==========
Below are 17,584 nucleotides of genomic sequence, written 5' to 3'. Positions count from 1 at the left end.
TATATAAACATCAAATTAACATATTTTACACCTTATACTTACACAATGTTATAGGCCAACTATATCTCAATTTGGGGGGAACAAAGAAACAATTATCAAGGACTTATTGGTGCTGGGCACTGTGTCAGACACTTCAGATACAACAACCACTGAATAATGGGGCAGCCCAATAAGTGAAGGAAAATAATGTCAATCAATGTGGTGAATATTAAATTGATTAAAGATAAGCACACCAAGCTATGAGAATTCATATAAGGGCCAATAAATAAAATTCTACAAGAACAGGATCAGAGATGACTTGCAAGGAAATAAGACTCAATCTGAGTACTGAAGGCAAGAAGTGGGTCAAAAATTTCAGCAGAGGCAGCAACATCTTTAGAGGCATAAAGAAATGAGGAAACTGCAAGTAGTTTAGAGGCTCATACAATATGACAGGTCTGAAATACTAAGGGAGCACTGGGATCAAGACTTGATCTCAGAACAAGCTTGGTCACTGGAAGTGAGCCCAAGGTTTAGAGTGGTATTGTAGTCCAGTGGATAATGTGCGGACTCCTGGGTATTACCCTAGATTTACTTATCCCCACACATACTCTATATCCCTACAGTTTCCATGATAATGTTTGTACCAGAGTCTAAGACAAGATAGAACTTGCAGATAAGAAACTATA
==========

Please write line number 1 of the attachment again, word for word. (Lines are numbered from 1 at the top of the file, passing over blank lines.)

Below are 17,584 nucleotides of genomic sequence, written 5' to 3'. Positions count from 1 at the left end.